Pranayama

First up, your yoga practice does not have to include a full asana practice each time.

Doing asana after asana may just leave you feeling even more exhausted when your energy has been depleted.

Why not sit quietly in Sukasana (cross legged seated), perhaps using a blanket to support, and meditate for a few minutes morning or evening, watching your breath and observing your thoughts pass like clouds, or try some simple pranayama breathing exercises.

Breathing is life. It is one of our most vital functions. From a yogic point of view, proper breathing is all about bringing more oxygen to the blood and to the brain, and to control Prana or the vital life energy, Pranayama goes hand in hand with the posture practice or can sit in isolation.

BKS. Iyengar tells us to think of the contact of the breath against the inner lung as the connection between universal soul and individual self…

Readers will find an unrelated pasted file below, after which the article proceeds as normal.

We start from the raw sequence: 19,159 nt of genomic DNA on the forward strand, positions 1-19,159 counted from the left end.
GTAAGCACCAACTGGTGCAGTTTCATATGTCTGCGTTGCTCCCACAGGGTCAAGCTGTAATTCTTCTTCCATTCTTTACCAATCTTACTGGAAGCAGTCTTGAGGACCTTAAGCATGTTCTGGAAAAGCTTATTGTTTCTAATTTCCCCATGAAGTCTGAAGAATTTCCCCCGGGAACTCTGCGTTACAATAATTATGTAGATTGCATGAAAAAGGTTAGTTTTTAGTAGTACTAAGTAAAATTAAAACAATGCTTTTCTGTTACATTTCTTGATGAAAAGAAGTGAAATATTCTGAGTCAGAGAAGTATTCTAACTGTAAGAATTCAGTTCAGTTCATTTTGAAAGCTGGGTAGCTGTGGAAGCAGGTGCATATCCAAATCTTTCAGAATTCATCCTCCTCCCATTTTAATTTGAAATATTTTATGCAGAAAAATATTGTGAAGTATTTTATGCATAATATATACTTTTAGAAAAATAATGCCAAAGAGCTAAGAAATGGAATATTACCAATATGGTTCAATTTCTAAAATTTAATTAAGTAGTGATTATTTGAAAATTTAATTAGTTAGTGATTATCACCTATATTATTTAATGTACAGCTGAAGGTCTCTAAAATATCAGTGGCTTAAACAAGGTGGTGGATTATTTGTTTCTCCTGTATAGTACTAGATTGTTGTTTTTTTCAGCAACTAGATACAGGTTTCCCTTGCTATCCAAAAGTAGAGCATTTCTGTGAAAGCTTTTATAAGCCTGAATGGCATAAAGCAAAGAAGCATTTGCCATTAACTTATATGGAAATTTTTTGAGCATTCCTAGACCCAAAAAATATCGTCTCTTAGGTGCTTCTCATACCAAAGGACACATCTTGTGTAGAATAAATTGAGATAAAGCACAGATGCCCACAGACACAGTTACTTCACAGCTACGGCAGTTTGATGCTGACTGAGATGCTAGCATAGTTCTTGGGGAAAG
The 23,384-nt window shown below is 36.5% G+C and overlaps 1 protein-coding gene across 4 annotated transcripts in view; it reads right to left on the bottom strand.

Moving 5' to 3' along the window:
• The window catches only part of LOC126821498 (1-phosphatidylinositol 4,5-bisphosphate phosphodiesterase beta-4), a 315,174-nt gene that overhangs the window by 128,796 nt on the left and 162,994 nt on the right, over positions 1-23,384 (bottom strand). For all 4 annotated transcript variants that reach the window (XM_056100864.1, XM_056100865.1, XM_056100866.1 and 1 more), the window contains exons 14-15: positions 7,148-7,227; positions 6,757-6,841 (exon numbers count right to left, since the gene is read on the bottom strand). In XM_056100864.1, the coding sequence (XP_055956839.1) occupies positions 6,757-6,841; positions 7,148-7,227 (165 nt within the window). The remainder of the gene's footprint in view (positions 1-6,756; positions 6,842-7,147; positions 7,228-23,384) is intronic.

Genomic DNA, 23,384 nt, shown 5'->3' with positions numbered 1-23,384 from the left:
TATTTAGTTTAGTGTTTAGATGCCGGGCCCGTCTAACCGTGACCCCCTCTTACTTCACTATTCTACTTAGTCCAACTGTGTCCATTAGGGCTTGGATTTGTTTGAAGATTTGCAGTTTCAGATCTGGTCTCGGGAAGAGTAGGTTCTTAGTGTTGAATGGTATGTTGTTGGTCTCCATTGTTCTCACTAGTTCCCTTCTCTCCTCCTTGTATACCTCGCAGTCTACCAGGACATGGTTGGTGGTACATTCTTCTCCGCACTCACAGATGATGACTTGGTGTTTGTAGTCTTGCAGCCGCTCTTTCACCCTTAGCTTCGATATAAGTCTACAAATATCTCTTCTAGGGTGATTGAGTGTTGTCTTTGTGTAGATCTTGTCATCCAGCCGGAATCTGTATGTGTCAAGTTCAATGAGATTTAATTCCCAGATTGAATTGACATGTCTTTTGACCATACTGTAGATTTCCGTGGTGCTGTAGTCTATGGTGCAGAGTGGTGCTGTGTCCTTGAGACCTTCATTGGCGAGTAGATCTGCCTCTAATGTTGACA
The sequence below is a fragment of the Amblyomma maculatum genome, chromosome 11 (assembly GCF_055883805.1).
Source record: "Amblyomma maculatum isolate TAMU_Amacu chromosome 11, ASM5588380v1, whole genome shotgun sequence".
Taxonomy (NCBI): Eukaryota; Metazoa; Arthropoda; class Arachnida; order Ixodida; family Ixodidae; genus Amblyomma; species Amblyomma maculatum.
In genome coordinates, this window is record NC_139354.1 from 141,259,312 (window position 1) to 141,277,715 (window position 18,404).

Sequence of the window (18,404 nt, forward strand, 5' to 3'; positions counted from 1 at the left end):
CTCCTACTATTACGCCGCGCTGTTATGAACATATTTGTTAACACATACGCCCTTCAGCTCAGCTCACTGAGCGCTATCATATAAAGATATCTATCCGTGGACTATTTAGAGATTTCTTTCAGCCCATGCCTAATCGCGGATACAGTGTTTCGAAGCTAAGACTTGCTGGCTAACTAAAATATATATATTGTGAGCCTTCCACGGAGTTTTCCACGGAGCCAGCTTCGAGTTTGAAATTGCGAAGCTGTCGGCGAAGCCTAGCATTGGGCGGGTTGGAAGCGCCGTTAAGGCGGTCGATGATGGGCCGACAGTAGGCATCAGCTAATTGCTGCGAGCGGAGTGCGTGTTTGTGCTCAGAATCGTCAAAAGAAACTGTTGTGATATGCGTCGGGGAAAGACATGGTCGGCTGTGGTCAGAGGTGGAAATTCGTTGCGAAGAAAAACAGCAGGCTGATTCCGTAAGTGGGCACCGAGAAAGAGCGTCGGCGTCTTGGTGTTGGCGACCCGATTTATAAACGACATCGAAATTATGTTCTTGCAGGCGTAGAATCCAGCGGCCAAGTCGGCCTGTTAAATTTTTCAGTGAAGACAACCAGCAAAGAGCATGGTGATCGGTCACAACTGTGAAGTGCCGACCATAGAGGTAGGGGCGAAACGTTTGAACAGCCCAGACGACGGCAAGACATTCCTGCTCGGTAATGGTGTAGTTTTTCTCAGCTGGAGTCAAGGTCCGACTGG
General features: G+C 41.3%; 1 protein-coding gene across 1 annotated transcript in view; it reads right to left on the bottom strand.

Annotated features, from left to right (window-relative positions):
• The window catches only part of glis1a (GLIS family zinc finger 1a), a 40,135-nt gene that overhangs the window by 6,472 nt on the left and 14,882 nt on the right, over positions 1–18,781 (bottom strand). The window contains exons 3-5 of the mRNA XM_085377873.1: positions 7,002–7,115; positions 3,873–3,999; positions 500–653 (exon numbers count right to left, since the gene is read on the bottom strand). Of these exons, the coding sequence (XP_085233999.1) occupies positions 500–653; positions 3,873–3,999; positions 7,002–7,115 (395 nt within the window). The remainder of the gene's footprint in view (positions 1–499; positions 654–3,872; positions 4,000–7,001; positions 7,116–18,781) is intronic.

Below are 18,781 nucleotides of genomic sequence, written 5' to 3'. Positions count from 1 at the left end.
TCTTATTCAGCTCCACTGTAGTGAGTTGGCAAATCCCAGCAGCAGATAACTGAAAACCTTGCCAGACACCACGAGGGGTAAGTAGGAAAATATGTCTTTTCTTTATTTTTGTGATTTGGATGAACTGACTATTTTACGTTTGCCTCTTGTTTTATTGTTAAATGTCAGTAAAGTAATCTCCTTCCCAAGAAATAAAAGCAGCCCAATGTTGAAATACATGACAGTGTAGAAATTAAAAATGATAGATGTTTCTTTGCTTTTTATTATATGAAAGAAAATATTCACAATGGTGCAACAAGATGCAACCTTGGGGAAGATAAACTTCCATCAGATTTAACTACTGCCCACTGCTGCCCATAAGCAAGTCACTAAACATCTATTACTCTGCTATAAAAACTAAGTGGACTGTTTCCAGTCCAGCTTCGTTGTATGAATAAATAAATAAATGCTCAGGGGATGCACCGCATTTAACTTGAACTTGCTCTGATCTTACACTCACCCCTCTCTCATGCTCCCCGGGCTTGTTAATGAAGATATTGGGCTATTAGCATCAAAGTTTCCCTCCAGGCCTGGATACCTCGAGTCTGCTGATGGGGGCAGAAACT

The length of the retention [of the breath] varies. It should last just until the content (prana) begins to move away from the container (the lung)…Developing the ability to feel something as subtle as when the universal soul and the individual self begin to separate in the course of a breath takes regular practice and is what pranayama is all about.

But it is not a simple matter of making the breath do what we want to achieve this kind of awareness. Mr. Iyengar, in his characteristically poetic way says that the breath must “be enticed or cajoled, like catching a horse in a field, not by chasing after it, but by standing still with an apple in one’s hand. Nothing can be forced; receptivity is everything.”

Two to try!

Alternate Nostril (Anuloma Viloma)

In this Breathing Technique, you inhale through one nostril, retain the breath, and exhale through the other nostril in a ratio of 2:8:4. The left nostril is the path of the Nadi called Ida and the right nostril is the path of the Nadi called Pingala. Anuloma Viloma restores, equalizes and balances the flow of Prana in the body. One round of Anuloma Viloma is made up of six steps. Start by practicing three rounds and build up slowly to twenty rounds, extending the count within the given ratio.

The Vishnu Mudra

In Nostril breathing, you adopt the Vishnu Mudra with your right hand to close your nostrils. Tuck your index and middle finger into your nose. Place the thumb by your right nostril and your ring and little fingers by your left.

Try Iyengar and more styles of yoga at Yoga Rathmines